House hunters dreaming of an oceanfront villa on the white-sand beaches of Thailand or Bali can now find significant bargains, thanks to wild currency dips in Southeast Asia over the past year. But investing in these properties can mean stomaching some risks.
In Thailand, property is now 10% to 15% less expensive than it was at the beginning of 2015, partly due to the depreciation of Thai baht, according to real-estate agency Engel & Volkers Phuket. Since May 2014, the Thai baht has tumbled 10.5% against the U.S. dollar.
Some luxury buyers are taking notice. Barry King, managing director at Prime Real Estate Phuket, says that thanks to price declines on inland villas, he sold about 20% more properties priced at $3 million or more in the past year, though he declined to disclose the number of homes he sold.
But many potential buyers are taking a wait-and-see approach. Andrew Hunter, managing director at Hunter Sotheby’s International Realty in Phuket, says inquiries about properties priced above $2 million have risen in the past year—but actual sales have been soft.
Fears about political and economic instability are likely scaring off buyers, agents say. Since the May 2014 coup that removed democratically elected Prime Minister Yingluck Shinawatra, Thailand has been under military rule. While the regime has tried to woo foreign investment, Thailand’s economy remains shaky.
Agents and analysts say that the military junta has not created significant upheaval in the daily life of Thailand, particularly on the island of Phuket. “The tourism sector has benefited from the relative political calm since the military took over,” said Krystal Tan, Asia Economist at research firm Capital Economics. Tourist visits rose 19% in 2015 compared with the year earlier, despite a mid-August bombing in Bangkok. Tourist arrivals are often a precursor to foreign buying of property, say agents.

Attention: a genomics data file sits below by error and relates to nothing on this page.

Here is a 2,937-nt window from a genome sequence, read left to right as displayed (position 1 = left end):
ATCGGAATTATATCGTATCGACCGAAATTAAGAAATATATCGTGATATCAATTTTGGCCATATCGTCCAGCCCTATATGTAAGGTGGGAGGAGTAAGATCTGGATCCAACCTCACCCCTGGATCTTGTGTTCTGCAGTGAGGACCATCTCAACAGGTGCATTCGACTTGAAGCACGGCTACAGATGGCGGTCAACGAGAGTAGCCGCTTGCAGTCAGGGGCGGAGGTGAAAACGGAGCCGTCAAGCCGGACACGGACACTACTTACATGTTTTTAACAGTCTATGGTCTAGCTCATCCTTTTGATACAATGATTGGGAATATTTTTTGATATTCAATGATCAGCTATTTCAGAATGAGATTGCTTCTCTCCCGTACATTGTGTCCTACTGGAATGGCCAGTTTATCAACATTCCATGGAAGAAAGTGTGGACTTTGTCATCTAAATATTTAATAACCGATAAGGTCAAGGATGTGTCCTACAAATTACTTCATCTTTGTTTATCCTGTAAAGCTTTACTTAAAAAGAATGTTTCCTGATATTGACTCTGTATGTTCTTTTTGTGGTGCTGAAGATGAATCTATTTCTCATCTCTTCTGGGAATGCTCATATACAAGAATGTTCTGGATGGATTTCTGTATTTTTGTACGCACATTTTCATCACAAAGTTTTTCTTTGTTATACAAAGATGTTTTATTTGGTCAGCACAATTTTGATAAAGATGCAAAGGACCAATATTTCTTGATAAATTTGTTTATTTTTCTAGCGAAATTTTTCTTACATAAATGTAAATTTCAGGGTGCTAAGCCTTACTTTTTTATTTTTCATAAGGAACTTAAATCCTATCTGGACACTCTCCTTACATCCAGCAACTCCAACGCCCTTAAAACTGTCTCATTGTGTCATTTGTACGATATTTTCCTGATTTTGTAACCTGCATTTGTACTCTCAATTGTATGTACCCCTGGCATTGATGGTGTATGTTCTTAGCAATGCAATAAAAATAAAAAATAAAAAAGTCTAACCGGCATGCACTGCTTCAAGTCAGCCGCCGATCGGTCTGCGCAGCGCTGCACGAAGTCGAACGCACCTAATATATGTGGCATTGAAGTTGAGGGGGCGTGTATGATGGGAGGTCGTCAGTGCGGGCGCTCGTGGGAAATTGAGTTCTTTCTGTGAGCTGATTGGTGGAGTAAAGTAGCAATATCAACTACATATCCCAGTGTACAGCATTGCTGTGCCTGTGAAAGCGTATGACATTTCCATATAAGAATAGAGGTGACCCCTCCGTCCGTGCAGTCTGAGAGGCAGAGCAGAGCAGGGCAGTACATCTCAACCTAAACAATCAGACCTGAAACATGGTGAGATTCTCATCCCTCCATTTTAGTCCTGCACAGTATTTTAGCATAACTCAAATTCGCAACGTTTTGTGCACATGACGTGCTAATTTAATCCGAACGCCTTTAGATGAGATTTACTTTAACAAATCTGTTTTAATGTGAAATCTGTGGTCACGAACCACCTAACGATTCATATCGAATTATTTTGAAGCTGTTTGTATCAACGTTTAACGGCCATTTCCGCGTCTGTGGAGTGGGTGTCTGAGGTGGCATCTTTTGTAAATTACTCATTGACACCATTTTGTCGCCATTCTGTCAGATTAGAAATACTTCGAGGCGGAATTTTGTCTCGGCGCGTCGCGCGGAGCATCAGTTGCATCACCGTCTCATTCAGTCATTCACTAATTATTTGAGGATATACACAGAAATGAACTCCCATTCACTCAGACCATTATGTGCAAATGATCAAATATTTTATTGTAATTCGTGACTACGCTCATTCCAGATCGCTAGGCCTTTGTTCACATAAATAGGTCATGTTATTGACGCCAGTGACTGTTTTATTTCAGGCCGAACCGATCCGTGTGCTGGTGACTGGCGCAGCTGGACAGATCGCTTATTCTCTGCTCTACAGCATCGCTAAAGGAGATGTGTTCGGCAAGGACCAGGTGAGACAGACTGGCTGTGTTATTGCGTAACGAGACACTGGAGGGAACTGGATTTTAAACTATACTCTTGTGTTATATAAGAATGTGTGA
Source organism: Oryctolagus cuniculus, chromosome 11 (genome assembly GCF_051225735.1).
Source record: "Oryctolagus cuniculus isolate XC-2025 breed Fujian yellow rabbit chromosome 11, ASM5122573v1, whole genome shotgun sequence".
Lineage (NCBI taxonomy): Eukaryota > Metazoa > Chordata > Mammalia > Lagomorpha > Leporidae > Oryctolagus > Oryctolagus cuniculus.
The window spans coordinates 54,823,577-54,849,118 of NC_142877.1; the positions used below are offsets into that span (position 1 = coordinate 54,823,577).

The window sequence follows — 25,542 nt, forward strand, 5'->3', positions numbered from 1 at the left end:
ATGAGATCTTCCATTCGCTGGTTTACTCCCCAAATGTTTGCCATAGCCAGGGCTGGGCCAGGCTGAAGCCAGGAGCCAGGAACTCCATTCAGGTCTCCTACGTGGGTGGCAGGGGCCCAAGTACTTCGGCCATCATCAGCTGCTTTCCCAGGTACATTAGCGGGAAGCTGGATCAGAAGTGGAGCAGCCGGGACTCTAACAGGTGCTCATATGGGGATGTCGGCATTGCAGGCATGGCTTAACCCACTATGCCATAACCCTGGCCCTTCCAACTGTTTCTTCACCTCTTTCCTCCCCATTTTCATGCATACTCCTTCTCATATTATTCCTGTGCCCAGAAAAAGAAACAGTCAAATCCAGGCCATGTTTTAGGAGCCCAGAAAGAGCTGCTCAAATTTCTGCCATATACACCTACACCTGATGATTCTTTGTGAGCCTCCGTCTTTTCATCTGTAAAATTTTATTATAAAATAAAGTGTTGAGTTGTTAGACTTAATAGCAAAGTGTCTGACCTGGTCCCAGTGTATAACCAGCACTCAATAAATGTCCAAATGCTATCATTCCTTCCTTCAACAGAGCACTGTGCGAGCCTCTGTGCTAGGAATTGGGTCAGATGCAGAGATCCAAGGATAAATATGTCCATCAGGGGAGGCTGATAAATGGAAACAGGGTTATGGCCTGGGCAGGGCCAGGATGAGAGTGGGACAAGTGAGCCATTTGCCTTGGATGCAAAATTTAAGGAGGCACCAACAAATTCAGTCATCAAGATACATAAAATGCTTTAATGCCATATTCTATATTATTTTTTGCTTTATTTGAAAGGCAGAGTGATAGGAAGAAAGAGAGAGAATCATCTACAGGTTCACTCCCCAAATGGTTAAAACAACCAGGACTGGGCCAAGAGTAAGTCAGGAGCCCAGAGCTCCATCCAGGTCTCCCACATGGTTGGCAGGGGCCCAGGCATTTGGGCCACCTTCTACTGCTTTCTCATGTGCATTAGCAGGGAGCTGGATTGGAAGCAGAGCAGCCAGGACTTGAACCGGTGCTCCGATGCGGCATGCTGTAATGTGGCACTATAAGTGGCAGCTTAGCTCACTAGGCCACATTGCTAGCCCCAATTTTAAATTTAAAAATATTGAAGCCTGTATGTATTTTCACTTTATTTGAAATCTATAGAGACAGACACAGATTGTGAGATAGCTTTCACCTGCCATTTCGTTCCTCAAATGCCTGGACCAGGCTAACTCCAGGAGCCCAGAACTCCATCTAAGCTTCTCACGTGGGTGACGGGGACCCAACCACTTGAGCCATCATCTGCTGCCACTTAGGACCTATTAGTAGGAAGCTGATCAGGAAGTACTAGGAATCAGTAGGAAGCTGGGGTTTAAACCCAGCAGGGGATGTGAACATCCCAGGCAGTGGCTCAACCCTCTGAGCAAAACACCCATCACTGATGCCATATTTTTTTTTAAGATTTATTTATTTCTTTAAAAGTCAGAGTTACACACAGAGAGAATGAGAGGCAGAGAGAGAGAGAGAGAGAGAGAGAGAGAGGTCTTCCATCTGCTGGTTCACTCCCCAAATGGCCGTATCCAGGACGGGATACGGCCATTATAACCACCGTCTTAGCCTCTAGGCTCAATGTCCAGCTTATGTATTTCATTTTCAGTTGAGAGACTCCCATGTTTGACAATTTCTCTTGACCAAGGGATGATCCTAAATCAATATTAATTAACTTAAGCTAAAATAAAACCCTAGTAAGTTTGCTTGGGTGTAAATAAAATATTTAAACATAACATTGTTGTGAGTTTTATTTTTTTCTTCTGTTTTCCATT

The number of wealthy Chinese buyers in southeast Asia, already on the rise, could also pick up as the weakened yuan and volatility in the Chinese markets adds pressure on wealthy Chinese to get money out of the country, analysts say.
Last January, Dominic Powers, who is based in Hong Kong as the managing director of marketing firm Epsilon, bought a 6,000-square-foot house north of Laguna, Phuket. Mr. Powers, age 43, wanted a place that he and his wife could retire to and that his three daughters could call home.
He decided to fix the price in Hong Kong dollars, because he “was not sure in January which way the Thai baht would go.” He estimates that had he set the price in Thai baht, he would have saved the equivalent of about 700,000 Hong Kong dollars when he finally closed on the house in September, due to the baht’s plunge in the intervening months. Mr. Powers said he was not concerned about losing out due to currency fluctuations, since he was focused on finding a new home for his family.
The Indonesian island of Bali, another popular vacation home destination, saw an 11.3% drop in the Indonesian rupiah against the U.S. dollar in the past year. A slowing Indonesian economy has also dragged down the property market in the commodity-rich nation. Dominique Gallmann, CEO of Bali-based real-estate broker Exotiq Properties, says the average sales price for the agency has dropped to less than $500,000 from $750,000 in 2014. Luxury prices in South Bali dropped an average of 15% to 25% by the end of 2015, with the segment above $1 million suffering more than lower-priced properties, he added.